September 17, 2014
From issues of currency and defense to trade and the monarchy – taxes could become a primary factor in determining the outcome of Scotland’s impending vote on whether to secede from the UK.
The slogan “No taxation without representation” popularized one of the major grievances for the British colonists who would eventually participate in a political upheaval now known as the American Revolution. On the eve of the Scottish independence referendum, voters on both sides of the debate could also act to leverage the matter of taxes when deciding the future of their country’s sovereignty.
The Better Together campaign, which aims to preserve the United Kingdom’s current makeup, argues that an independent Scotland could face up to a £6 billion budget deficit if a subsequent sharp tax increase is not enacted. Other no-vote supporters have alternatively proposed changes in Westminster legislation that could increase the Scottish Government’s control over income tax, capital gains tax and the air passenger duty (APD) – an excise duty charged to all passengers who fly out of UK airports.
The counterargument from Yes Scotland — the campaign in support of independence — is that the Scottish Government could actually increase tax revenue by simplifying the current tax code and closing loopholes. Dennis Canavan, chairman for Yes Scotland, has also subtly expressed interest in a system in which the wealthy pay higher tax rates than lower income taxpayers. A proposed 3% cut to corporate tax rates might also draw new companies to Scotland, along with more jobs. Yes-vote supporters also believe that cutting back their air passenger duty could encourage more travel, spurring local commerce and transforming large Scottish airports into major international hubs.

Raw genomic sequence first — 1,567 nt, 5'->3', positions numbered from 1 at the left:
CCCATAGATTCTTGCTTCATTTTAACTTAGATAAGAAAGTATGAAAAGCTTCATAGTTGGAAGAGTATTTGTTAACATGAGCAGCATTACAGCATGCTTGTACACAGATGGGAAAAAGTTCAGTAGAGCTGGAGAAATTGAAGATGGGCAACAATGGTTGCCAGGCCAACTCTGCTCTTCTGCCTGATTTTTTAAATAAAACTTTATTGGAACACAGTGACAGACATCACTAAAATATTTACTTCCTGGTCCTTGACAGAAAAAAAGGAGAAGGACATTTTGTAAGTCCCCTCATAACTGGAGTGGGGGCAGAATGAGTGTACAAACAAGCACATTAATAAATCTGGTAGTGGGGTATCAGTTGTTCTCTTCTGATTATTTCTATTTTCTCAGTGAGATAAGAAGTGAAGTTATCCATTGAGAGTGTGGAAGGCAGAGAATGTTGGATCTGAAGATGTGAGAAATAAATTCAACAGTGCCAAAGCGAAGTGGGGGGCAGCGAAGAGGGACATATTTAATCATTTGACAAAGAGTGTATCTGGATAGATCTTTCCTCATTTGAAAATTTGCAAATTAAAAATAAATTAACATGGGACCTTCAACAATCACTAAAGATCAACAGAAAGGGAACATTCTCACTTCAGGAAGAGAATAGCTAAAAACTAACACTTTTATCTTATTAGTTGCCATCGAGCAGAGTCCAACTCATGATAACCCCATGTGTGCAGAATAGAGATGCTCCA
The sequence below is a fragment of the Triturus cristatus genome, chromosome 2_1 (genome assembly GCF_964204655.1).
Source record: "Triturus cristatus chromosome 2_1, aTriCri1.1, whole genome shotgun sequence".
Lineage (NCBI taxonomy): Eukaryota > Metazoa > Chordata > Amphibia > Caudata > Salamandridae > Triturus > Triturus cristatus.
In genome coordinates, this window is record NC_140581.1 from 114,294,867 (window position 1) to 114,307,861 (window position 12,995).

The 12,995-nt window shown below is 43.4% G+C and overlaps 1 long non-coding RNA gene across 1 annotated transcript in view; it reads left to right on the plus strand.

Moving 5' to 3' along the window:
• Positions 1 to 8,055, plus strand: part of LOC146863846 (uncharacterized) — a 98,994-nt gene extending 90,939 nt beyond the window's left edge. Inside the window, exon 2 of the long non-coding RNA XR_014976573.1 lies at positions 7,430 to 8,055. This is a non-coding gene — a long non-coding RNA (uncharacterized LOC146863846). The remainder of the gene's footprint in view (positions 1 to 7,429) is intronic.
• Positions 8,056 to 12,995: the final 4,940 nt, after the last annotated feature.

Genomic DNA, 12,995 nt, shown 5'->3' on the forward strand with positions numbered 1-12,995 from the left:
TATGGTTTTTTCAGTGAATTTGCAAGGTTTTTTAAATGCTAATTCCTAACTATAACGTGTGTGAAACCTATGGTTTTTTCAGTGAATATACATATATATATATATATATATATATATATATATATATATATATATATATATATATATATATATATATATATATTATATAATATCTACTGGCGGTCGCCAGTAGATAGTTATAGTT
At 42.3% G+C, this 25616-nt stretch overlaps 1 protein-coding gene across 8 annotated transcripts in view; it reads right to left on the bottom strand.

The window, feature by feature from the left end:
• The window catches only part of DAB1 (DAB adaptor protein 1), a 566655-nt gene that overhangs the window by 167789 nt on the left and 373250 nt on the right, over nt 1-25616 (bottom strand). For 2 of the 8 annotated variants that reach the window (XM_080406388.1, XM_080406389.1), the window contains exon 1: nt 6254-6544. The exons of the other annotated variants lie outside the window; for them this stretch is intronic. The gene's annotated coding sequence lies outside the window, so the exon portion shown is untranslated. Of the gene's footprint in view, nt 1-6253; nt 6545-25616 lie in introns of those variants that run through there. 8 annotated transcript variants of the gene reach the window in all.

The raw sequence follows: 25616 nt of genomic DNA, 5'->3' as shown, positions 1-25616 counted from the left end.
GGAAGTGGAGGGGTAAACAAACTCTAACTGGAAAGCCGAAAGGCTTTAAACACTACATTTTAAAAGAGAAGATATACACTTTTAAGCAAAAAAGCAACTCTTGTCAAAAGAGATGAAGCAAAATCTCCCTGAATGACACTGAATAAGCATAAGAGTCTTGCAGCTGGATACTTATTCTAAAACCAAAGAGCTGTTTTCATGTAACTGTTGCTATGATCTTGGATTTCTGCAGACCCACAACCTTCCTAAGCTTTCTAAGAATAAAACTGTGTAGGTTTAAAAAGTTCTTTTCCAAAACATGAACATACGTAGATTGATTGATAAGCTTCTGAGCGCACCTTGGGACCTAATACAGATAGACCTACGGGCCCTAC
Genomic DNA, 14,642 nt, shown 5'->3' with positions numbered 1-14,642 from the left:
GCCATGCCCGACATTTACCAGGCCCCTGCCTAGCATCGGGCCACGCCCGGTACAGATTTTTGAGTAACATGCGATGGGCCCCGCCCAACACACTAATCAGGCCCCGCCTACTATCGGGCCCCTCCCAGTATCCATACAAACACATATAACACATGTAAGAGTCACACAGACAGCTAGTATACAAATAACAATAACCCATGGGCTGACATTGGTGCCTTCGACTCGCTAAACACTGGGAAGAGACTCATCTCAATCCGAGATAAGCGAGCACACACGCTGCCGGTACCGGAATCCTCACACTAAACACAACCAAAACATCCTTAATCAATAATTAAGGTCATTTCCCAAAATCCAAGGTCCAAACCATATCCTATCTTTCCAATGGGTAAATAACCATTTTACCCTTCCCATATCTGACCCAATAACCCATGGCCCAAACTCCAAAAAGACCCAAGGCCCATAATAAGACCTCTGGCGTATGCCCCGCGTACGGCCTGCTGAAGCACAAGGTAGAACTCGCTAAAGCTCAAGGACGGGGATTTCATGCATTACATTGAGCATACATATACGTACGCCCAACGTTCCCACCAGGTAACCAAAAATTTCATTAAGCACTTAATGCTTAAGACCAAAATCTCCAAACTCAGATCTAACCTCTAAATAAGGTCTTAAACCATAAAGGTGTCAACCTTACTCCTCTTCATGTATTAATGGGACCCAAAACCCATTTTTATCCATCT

Whatever the outcome of tomorrow’s vote, it will certainly be fascinating to witness how divisive the issue of taxation could be in determining the future of the United Kingdom.
Source: Belfast Telegraph
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